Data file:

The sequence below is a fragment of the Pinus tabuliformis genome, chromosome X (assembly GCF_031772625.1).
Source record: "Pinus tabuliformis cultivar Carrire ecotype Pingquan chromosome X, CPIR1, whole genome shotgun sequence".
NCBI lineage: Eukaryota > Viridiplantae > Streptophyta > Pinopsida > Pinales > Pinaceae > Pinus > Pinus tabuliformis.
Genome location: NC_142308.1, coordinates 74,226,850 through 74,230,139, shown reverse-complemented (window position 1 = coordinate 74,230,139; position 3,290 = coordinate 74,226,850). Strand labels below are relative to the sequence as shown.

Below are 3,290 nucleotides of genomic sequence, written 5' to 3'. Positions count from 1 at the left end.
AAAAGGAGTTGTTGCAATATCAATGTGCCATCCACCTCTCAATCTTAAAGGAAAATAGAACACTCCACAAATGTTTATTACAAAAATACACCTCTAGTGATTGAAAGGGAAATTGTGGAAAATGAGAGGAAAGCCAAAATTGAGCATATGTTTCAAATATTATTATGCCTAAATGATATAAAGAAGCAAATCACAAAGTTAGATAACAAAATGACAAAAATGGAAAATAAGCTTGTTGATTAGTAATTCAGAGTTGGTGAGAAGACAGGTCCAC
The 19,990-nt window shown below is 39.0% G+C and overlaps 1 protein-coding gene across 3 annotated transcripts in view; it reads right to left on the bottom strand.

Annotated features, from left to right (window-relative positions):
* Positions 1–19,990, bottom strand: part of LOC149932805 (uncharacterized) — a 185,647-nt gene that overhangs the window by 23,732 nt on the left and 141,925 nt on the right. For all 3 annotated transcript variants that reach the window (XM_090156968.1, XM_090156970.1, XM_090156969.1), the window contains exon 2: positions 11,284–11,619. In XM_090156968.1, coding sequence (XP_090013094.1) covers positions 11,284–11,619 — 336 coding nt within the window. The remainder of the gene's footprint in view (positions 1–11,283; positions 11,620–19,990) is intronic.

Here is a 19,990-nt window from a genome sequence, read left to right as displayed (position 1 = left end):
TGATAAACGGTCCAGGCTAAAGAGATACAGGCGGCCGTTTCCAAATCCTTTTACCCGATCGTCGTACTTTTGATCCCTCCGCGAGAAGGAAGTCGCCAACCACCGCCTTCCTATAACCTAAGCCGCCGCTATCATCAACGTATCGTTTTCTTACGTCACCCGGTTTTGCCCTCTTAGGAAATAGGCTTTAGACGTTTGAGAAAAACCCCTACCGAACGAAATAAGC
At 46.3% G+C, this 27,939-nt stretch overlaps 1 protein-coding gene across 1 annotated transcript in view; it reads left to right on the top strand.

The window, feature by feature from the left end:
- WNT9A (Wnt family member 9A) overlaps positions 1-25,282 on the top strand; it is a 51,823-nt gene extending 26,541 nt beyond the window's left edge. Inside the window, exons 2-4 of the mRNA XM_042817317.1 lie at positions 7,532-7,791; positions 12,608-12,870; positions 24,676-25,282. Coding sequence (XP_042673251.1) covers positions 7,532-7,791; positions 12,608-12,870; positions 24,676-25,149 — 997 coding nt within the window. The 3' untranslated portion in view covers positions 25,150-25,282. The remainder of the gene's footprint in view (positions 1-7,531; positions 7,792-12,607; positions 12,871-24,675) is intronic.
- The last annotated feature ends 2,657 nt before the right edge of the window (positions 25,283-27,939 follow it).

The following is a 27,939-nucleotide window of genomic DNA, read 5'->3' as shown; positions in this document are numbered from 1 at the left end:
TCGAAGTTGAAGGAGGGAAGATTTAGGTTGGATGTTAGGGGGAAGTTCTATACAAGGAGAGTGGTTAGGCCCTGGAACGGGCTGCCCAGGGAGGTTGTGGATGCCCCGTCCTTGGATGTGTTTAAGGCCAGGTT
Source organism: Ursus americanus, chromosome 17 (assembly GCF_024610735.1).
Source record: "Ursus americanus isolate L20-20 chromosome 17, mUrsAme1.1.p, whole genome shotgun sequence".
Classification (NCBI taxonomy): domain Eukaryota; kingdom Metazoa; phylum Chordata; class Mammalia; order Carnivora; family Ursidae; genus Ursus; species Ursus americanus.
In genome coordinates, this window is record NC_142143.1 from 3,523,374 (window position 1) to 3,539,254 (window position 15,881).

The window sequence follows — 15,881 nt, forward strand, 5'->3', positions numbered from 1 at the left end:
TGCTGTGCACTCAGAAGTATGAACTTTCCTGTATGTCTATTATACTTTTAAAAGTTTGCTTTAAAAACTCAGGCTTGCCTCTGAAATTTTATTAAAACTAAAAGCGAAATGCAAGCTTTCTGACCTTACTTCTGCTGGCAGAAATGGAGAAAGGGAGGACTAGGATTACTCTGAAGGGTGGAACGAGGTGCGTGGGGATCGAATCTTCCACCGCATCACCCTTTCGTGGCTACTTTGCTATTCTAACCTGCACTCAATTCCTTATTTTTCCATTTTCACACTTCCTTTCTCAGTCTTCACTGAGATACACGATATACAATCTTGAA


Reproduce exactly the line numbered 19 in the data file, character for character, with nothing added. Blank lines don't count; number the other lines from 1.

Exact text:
Source record: "Ursus americanus isolate L20-20 chromosome 17, mUrsAme1.1.p, whole genome shotgun sequence".